Pets allowed
Elevation Gain
200.00 ft (60.96 m)
Trail type
7.20 mi (11.59 km)
Please respect the outdoors by practicing Leave No Trace. Learn more about how to apply the principles of Leave No Trace on your next outdoor adventure here.

Until 1998, the fate of the old-growth forest surrounding Opal Creek was in jeopardy due to highly controversial Forest Service logging proposals for the area.  Luckily for hikers, sun bathers and outdoor enthusiasts, the area is now protected as the Opal Creek Wilderness. The Opal Creek Hiking Trail is the ideal way to tour this diverse area.

Gold mining in the valley began as early as 1859, centered around Jawbone Flats, and continued as late as 1992.  Remnants of the mining operations can be seen along the entire length of the hike, including abandoned mine shafts, old machinery, structures from Merten Mill, and by visiting the rejuvenated community of Jawbone Flats.

Beyond exploring the valley's history, the Opal Creek Hiking Trail will lead you to some of the state's best swimming holes...albeit with very cold and often shaded water.  Jump in the pools below Sawmill Falls, shoot yourself through Slide Falls only three quarters of a mile down the trail, or take the roughly 30-foot plunge into Opal Pool. More, continue an additional 1.5 miles past Jawbone Flats and Opal Pool along Opal Creek to Cedar Flats where a grove of western red cedars up to 1,000 years old soar over the valley floor and remind us what a true old-growth forest feels like.

Note: Significant crowding, vandalism, and disruptive behavior have resulted in several new regulations. The implementation of these regulations follows an extensive public comment period. Effective May 26, 2017:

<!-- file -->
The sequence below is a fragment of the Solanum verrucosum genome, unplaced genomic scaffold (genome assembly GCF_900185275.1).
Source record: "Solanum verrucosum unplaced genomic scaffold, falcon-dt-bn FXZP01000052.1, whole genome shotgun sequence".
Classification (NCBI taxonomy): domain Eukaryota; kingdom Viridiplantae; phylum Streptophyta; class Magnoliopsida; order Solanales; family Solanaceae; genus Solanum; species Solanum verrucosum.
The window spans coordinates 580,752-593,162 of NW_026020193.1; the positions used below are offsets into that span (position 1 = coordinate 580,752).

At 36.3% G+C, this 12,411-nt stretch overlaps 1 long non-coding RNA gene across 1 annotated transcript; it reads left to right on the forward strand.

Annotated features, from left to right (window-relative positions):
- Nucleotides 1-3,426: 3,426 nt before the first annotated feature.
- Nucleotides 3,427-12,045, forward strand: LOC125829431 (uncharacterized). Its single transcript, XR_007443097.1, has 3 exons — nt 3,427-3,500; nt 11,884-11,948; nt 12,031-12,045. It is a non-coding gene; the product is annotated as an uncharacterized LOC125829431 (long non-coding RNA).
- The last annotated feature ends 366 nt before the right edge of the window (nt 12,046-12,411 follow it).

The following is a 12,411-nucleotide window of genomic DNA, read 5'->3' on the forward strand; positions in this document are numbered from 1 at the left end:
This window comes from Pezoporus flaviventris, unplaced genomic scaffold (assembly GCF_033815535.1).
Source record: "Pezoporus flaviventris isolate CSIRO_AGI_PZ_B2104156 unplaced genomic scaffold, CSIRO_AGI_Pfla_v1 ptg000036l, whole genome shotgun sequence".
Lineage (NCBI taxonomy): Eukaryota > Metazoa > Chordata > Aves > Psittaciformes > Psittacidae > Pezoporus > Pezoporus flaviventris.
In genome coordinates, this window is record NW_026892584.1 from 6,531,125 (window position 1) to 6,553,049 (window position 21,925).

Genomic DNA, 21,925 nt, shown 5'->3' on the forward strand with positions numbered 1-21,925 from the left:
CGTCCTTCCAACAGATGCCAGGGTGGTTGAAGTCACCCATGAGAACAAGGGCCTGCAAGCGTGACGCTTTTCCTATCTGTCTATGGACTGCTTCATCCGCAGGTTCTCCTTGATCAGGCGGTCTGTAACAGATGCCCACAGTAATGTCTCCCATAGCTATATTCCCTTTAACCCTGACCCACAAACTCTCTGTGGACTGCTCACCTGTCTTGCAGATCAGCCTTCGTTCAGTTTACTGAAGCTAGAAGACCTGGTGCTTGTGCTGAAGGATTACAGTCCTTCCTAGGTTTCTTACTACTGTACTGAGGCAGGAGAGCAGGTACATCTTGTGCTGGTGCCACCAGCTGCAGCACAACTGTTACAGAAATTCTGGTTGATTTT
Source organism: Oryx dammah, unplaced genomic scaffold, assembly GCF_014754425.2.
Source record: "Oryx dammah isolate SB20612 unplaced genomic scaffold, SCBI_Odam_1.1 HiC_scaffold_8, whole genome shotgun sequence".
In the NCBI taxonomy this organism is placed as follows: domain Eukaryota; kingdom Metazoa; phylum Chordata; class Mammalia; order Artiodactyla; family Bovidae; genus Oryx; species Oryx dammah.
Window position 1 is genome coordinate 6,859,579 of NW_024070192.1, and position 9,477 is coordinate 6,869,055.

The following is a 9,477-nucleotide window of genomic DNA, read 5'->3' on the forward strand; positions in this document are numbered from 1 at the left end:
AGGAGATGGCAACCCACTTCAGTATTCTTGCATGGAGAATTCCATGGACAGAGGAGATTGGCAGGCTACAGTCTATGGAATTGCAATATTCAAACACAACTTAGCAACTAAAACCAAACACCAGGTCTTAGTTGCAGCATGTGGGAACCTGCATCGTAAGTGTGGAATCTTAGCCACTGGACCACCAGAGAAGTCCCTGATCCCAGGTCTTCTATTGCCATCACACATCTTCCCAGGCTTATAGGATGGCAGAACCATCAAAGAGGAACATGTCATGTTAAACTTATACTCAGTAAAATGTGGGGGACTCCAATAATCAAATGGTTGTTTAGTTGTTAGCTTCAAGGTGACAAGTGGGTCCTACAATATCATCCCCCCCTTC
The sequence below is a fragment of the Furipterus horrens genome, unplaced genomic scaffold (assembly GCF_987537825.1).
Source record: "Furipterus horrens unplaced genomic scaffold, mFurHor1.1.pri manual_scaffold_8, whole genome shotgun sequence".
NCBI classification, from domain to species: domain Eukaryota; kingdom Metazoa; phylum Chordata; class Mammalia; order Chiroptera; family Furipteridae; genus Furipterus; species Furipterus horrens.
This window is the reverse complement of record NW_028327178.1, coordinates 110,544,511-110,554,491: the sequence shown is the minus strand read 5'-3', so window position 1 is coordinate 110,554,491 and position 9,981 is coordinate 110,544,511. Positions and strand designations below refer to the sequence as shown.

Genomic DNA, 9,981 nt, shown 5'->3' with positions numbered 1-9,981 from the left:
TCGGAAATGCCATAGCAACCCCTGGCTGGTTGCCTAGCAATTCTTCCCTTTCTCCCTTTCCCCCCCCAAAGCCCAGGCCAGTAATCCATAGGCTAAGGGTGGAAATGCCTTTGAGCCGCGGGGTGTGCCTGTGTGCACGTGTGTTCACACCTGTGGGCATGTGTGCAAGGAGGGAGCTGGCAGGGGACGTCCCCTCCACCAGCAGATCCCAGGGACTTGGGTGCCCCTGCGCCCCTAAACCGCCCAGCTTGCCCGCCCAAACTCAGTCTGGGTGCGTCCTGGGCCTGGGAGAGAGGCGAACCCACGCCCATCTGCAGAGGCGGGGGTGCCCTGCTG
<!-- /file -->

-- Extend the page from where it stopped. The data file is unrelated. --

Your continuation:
• Cars will be turned away once the 90-space parking lot for Three Pools is full, and parking will no longer be allowed outside of the parking lot.
  • Significantly, alcohol is now prohibited at the Three Pools Recreation Site.
  • Campfires are now prohibited along the route from the Opal Creek Gate Trailhead to Jawbone Flats. Parking will only be allowed within a quarter mile of the trailhead.
  • Camping is prohibited for 5 miles up Road 46 along the Breitenbush River 500 feet from the roadway.
  • Camping is prohibited at Elk Lake outside of the official Elk Lake Campground.
  • Dispersed camping is prohibited for the first 2 miles up French Creek Road and 8 miles on Blowout Creek Road.

Logistics + Planning

Preferable season(s)




Parking Pass

NW Forest Pass


Stunning river. Waterfalls. Swimming. Historic mine.


Peak summer crowds.

Trailhead Elevation

1,900.00 ft (579.12 m)

Net Elevation Gain

200.00 ft (60.96 m)


Backcountry camping
Historically significant
Old-growth forest

Typically multi-day



Nearby Lodging + Camping


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